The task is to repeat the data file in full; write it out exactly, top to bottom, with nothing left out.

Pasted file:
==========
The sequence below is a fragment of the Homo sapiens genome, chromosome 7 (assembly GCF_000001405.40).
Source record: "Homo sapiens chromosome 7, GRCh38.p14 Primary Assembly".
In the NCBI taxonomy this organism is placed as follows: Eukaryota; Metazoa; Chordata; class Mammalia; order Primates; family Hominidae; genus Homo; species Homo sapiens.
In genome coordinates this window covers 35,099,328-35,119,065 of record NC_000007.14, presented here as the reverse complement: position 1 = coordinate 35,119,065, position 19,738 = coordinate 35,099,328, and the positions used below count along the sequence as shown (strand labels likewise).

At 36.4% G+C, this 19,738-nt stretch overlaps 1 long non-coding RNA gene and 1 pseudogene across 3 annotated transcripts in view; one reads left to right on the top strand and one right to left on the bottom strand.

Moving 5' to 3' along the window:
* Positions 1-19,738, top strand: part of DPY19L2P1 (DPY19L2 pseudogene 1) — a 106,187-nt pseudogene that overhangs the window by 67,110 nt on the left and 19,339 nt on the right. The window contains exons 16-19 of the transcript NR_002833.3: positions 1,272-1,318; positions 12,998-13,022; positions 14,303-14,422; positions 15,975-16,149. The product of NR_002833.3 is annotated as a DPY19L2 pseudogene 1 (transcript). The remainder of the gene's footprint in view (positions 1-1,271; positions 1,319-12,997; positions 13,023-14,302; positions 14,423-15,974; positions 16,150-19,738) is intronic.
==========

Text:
The sequence below is a fragment of the Homo sapiens genome, chromosome 7 (assembly GCF_000001405.40).
Source record: "Homo sapiens chromosome 7, GRCh38.p14 Primary Assembly".
In the NCBI taxonomy this organism is placed as follows: Eukaryota; Metazoa; Chordata; class Mammalia; order Primates; family Hominidae; genus Homo; species Homo sapiens.
In genome coordinates this window covers 35,099,328-35,119,065 of record NC_000007.14, presented here as the reverse complement: position 1 = coordinate 35,119,065, position 19,738 = coordinate 35,099,328, and the positions used below count along the sequence as shown (strand labels likewise).

At 36.4% G+C, this 19,738-nt stretch overlaps 1 long non-coding RNA gene and 1 pseudogene across 3 annotated transcripts in view; one reads left to right on the top strand and one right to left on the bottom strand.

Moving 5' to 3' along the window:
* Positions 1-19,738, top strand: part of DPY19L2P1 (DPY19L2 pseudogene 1) — a 106,187-nt pseudogene that overhangs the window by 67,110 nt on the left and 19,339 nt on the right. The window contains exons 16-19 of the transcript NR_002833.3: positions 1,272-1,318; positions 12,998-13,022; positions 14,303-14,422; positions 15,975-16,149. The product of NR_002833.3 is annotated as a DPY19L2 pseudogene 1 (transcript). The remainder of the gene's footprint in view (positions 1-1,271; positions 1,319-12,997; positions 13,023-14,302; positions 14,423-15,974; positions 16,150-19,738) is intronic.